Frankenweenie (2012) Movie Review – 31 Days of Halloween
When a car hits young Victor's pet dog Sparky, Victor decides to bring him back to life the only way he knows how. But when the bolt-necked "monster" wreaks havoc and terror in the hearts of Victor's neighbors, he has to convince them that Sparky's still the good, loyal friend he was.
Welcome to Knockout Horror and to day 14 of our K-O-Ween 31 Days of Halloween feature. It’s time to really mix things up with a movie that isn’t really a horror and isn’t really scary. Much like I did with Coraline and ParaNorman last year. I wanted to include something that was for the entire family. Halloween is for everyone, after all. And what better way than with Tim Burton’s love letter to 1930’s horror – Frankenweenie.
Frankenweenie follows the story of a young boy attempting to bring his deceased pet dog, the aptly named Sparky, back from the dead. The movie pays homage to the 1931 version of Frankenstein and was filmed entirely in black and white. Interestingly enough, Frankenweenie was both the first movie to hit IMAX in black and white and the first stop motion movie to be released in IMAX. Pretty neat!
Adapted From a Tim Burton Short
Frankenweenie was adapted from a short film made by Tim Burton back in 1984. The movie starred the fantastic Shelley Duvall and a pre-Home Alone Daniel Stern as parents to a young boy who loses his dog to a road accident. Unable to cope with the grief, he sets about bringing him back to life using electricity. A charming watch in itself. The 2012 version of Frankenweenie takes the plot of its inspiration and basically turns it up to 11.
I remember watching the original version way back and enjoying it a lot. It turns out that Burton had been wanting to bring the movie to the big screen for a long time. It was only when he signed up with Disney for a two movie deal that this became reality. Burton gathered up his crew including Danny Elfman to score. And set about putting together an all star cast that includes frequent collaborator Catherine O’Hara (another Home Alone connection), Martin Short, Winona Ryder and Martin Landau among others.
Frankenweenie released around a similar time as the aforementioned ParaNorman. My fiancee and I, being massive Tim Burton fans, were super excited for it. The surprising thing is, we actually enjoyed ParaNorman a fair bit more. I think Frankenweenie will stand the test of time better, however, as it just feels a little bit more special. And that is what is key here, Frankenweenie is a special movie.
It feels utterly unique against a backdrop of CGI movies with rich colour palettes and vibrant landscapes. Even the similarly horror adjacent movies Coraline and ParaNorman don’t feel anything at all like this. Burton’s bold decision to use stop motion and to film the movie in black and white has given it an almost timeless feel.
The stop motion is slick and smooth thanks to an experienced crew that previously worked on Corpse Bride. The character designs are interesting and unique while also being distinctly Tim Burton. And the story is one that will appeal to everyone. Including those of us who feel like outsiders or just that little bit different. We can all relate to loving a pet and the heartbreak when they pass. The characters here are likable and easy to empathise with.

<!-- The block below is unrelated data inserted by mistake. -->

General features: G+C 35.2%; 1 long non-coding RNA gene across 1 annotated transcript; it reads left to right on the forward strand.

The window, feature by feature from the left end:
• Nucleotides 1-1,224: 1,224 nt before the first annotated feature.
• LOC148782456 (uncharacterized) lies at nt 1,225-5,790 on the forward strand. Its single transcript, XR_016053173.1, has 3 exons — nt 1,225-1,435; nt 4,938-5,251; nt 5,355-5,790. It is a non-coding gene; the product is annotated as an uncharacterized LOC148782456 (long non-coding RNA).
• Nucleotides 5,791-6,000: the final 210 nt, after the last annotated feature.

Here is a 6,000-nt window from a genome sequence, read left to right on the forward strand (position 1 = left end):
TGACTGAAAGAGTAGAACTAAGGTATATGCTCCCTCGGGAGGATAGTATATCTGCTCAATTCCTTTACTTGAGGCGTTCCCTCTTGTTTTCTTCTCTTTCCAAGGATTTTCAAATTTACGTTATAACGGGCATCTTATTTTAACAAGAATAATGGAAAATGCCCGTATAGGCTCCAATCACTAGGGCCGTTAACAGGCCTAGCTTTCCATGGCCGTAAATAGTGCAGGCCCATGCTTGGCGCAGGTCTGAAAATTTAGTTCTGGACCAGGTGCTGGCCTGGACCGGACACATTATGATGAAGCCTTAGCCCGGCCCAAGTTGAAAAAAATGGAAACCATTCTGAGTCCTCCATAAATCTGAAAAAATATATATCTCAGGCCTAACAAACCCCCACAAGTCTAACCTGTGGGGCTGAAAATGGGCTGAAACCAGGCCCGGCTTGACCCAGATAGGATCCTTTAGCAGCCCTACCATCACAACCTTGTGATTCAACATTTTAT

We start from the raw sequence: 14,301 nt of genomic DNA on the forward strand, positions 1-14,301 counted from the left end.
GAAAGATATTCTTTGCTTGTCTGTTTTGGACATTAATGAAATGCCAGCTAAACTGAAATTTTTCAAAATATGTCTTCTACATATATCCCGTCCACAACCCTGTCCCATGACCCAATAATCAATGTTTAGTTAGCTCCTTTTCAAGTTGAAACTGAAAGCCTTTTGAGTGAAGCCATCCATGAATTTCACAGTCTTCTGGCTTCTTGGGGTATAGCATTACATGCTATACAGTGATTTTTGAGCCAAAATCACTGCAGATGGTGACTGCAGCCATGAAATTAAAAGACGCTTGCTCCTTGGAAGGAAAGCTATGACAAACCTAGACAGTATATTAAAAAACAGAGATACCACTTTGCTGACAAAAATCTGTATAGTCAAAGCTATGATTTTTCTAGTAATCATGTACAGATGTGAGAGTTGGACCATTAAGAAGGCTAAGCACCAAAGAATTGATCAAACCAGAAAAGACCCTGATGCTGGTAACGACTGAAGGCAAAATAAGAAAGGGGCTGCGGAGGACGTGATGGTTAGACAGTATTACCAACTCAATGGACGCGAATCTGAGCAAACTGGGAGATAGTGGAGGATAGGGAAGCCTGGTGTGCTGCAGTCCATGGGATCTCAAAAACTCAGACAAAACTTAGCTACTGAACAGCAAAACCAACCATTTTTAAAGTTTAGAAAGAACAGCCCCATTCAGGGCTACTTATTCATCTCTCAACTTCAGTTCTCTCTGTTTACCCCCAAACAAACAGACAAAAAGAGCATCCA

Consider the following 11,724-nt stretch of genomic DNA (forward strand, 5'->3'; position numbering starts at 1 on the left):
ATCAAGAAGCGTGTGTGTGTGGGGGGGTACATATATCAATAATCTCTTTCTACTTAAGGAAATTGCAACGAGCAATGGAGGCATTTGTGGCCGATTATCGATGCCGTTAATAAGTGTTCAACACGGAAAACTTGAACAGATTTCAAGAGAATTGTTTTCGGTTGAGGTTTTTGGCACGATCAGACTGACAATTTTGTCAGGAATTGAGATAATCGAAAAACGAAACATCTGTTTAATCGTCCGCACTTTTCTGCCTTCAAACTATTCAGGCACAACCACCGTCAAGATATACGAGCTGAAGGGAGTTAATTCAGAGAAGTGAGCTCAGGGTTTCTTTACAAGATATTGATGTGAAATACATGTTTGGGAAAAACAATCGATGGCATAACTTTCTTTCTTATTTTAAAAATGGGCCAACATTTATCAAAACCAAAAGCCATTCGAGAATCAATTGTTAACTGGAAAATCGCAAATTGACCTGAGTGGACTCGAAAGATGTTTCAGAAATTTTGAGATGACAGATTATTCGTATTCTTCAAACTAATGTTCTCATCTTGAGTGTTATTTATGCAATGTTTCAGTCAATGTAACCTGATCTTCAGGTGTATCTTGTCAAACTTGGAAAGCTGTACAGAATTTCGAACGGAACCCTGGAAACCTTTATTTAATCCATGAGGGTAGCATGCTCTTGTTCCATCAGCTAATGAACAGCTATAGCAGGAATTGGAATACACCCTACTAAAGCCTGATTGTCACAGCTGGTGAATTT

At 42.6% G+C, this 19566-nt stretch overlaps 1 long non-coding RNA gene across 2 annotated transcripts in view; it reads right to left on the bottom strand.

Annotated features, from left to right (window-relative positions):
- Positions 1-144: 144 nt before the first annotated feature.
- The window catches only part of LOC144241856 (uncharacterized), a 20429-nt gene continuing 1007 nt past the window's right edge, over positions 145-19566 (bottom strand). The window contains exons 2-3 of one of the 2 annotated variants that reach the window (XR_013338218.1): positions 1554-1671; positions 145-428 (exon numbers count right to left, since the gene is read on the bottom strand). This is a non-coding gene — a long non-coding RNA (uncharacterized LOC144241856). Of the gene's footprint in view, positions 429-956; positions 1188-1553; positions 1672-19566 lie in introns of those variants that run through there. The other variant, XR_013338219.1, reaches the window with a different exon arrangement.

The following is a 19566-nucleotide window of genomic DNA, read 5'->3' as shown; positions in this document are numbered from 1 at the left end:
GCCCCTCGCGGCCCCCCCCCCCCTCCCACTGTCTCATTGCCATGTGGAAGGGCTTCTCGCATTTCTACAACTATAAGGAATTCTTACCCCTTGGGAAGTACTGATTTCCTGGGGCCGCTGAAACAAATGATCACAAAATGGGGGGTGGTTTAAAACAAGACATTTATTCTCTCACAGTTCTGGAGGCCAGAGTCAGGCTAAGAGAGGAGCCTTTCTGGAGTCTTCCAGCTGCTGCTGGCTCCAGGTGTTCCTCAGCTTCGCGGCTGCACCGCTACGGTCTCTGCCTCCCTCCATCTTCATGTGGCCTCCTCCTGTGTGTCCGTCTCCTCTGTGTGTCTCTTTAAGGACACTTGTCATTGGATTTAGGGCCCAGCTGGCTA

Funny and Charming
There’s a lot that Tim Burton tries to do with this movie and plenty that he succeeds at. Adapting a 27+ minute short into a feature length movie is no mean feat. It stands a something of a testament to the writing of Burton, Leonard Rips and John August that the movie is consistently funny throughout. It doesn’t provoke as many big laughs as ParaNorman but will have you chuckling frequently.
The endless nods to Mary Shelley’s original story of Frankenstein and a bunch of horror movies from the past will have you scouring every scene for detail. It’s awesome stuff and there are even a few nods here and there to Burton’s own movie making history. The core story of a boy desperate to be reunited with his pet dog is just as strong as it ever was. The issues only really start to come in when attempting to stretch this plot point out.
A Few Slip Ups
Frankenweenie drags its feet on a number of occasions. There are parts of the movie where the necessary padding is very obvious. A few of the side stories simply aren’t that interesting. Side characters that don’t deserve a ton of focus get a ton of focus and the events leading up to the over 25 minute long finale are a bit lacking. I found myself a little less invested in the story than I thought I would be. Thanks, in part, to it trailing off from the traditional Frankenstein tale and heading into a veritable parade of horror movie monsters.
Frankenweenie can feel a little bit half baked at times. Almost a little unfinished and lacking in polish. It’s a good reminder that this is Burton out of his prime. Whereas it is miles better than some of the stuff he was putting out at the time. I can’t help but wonder what early 90’s Tim Burton would have done with Frankenweenie. With that being said, its undeniable charm, gorgeous animation and completely unique aesthetic make it an easy recommend. There really isn’t much like it.
Final Thoughts and Score
Frankenweenie is a funny, charming, unique and utterly brilliant looking stop motion that stands out from similar movies for its fun aesthetic. While not up there with some of Tim Burton’s best movies. It represented a real return to form for a director that had seemed to have lost his way a little. The all star cast are fantastic and, even though the story drags its feet at times, the nods to old school horror make this a brilliant option for Halloween family viewing.